January 19, 2021

Astrocyte-derived thrombospondin induces cortical synaptogenesis in a sex-specific manner.

The regulation of synaptic connectivity in the brain is vital to proper functioning and development of the central nervous system (CNS). Formation of neural networks in the CNS has been shown to be heavily influenced by astrocytes, which secrete factors, including thrombospondin (TSP) family proteins, that promote synaptogenesis. However, whether this process is different between males and females has not been thoroughly investigated. In this study, we found that cortical neurons purified from newborn male rats showed a significantly more robust synaptogenic response compared to female-derived cells when exposed to factors secreted from astrocytes. This difference was driven largely by the neuronal response to TSP2, which increased synapses in male neurons while showing no effect on female neurons. Blockade of endogenous 17{beta}-estradiol production with letrozole normalized the TSP response between male and female cells, indicating a level of regulation by estrogen signaling. Our results suggest that TSP-induced synaptogenesis is critical for the development of male but not female cortical synapses, contributing to sex differences in astrocyte-mediated synaptic connectivity.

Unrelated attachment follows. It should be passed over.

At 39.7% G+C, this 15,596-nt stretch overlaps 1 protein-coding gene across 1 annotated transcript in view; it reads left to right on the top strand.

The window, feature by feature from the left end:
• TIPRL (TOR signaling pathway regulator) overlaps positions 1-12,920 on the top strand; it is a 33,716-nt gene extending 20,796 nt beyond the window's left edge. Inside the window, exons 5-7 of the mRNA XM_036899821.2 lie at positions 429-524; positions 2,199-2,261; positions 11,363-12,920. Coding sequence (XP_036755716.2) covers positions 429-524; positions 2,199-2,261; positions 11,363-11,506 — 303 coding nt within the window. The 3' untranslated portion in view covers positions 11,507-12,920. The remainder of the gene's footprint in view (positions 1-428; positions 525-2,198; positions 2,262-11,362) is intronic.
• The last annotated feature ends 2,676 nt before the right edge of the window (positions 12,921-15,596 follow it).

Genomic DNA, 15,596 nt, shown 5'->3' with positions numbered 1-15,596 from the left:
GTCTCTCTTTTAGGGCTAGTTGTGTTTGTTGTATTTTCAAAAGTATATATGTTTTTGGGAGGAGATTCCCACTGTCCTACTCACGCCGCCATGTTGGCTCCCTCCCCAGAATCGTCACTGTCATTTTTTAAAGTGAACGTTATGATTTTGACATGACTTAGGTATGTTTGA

bioRxiv Subject Collection: Neuroscience

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